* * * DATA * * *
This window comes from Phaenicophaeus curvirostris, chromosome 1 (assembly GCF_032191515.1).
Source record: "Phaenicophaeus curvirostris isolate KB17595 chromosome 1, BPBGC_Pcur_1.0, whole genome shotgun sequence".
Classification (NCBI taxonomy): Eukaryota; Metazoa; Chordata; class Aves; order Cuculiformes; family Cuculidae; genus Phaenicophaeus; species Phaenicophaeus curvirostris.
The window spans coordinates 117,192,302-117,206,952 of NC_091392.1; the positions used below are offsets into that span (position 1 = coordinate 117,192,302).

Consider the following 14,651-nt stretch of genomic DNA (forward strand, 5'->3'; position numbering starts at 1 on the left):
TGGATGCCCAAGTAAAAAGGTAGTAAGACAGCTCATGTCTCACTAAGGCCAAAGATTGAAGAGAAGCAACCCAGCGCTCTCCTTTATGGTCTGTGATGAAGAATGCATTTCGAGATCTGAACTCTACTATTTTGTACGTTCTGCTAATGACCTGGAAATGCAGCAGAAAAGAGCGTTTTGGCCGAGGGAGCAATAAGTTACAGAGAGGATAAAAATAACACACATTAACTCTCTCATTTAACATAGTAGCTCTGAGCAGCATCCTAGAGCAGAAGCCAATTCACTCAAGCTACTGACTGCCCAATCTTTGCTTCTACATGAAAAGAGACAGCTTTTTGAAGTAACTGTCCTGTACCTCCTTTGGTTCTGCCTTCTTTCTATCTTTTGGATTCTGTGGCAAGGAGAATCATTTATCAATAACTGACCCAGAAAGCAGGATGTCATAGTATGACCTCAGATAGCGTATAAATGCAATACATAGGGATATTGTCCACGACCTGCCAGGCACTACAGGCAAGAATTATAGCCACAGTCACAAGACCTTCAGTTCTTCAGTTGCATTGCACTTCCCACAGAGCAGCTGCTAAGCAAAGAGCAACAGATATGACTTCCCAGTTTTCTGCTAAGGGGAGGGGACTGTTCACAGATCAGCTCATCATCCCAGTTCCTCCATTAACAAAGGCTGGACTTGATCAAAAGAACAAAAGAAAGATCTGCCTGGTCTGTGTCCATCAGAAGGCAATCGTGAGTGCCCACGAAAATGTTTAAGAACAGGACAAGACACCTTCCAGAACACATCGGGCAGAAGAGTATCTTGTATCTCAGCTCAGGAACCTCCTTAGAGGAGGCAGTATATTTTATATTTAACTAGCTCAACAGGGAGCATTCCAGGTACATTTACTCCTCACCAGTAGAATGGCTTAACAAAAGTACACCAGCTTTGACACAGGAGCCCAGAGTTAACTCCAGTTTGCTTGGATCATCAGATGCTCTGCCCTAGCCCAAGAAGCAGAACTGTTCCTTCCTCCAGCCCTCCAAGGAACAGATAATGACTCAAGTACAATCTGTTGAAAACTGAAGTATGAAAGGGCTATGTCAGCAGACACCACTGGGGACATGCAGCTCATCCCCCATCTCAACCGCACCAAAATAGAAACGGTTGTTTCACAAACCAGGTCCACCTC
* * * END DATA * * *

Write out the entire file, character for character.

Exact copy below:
This window comes from Phaenicophaeus curvirostris, chromosome 1 (assembly GCF_032191515.1).
Source record: "Phaenicophaeus curvirostris isolate KB17595 chromosome 1, BPBGC_Pcur_1.0, whole genome shotgun sequence".
Classification (NCBI taxonomy): Eukaryota; Metazoa; Chordata; class Aves; order Cuculiformes; family Cuculidae; genus Phaenicophaeus; species Phaenicophaeus curvirostris.
The window spans coordinates 117,192,302-117,206,952 of NC_091392.1; the positions used below are offsets into that span (position 1 = coordinate 117,192,302).

Consider the following 14,651-nt stretch of genomic DNA (forward strand, 5'->3'; position numbering starts at 1 on the left):
TGGATGCCCAAGTAAAAAGGTAGTAAGACAGCTCATGTCTCACTAAGGCCAAAGATTGAAGAGAAGCAACCCAGCGCTCTCCTTTATGGTCTGTGATGAAGAATGCATTTCGAGATCTGAACTCTACTATTTTGTACGTTCTGCTAATGACCTGGAAATGCAGCAGAAAAGAGCGTTTTGGCCGAGGGAGCAATAAGTTACAGAGAGGATAAAAATAACACACATTAACTCTCTCATTTAACATAGTAGCTCTGAGCAGCATCCTAGAGCAGAAGCCAATTCACTCAAGCTACTGACTGCCCAATCTTTGCTTCTACATGAAAAGAGACAGCTTTTTGAAGTAACTGTCCTGTACCTCCTTTGGTTCTGCCTTCTTTCTATCTTTTGGATTCTGTGGCAAGGAGAATCATTTATCAATAACTGACCCAGAAAGCAGGATGTCATAGTATGACCTCAGATAGCGTATAAATGCAATACATAGGGATATTGTCCACGACCTGCCAGGCACTACAGGCAAGAATTATAGCCACAGTCACAAGACCTTCAGTTCTTCAGTTGCATTGCACTTCCCACAGAGCAGCTGCTAAGCAAAGAGCAACAGATATGACTTCCCAGTTTTCTGCTAAGGGGAGGGGACTGTTCACAGATCAGCTCATCATCCCAGTTCCTCCATTAACAAAGGCTGGACTTGATCAAAAGAACAAAAGAAAGATCTGCCTGGTCTGTGTCCATCAGAAGGCAATCGTGAGTGCCCACGAAAATGTTTAAGAACAGGACAAGACACCTTCCAGAACACATCGGGCAGAAGAGTATCTTGTATCTCAGCTCAGGAACCTCCTTAGAGGAGGCAGTATATTTTATATTTAACTAGCTCAACAGGGAGCATTCCAGGTACATTTACTCCTCACCAGTAGAATGGCTTAACAAAAGTACACCAGCTTTGACACAGGAGCCCAGAGTTAACTCCAGTTTGCTTGGATCATCAGATGCTCTGCCCTAGCCCAAGAAGCAGAACTGTTCCTTCCTCCAGCCCTCCAAGGAACAGATAATGACTCAAGTACAATCTGTTGAAAACTGAAGTATGAAAGGGCTATGTCAGCAGACACCACTGGGGACATGCAGCTCATCCCCCATCTCAACCGCACCAAAATAGAAACGGTTGTTTCACAAACCAGGTCCACCTC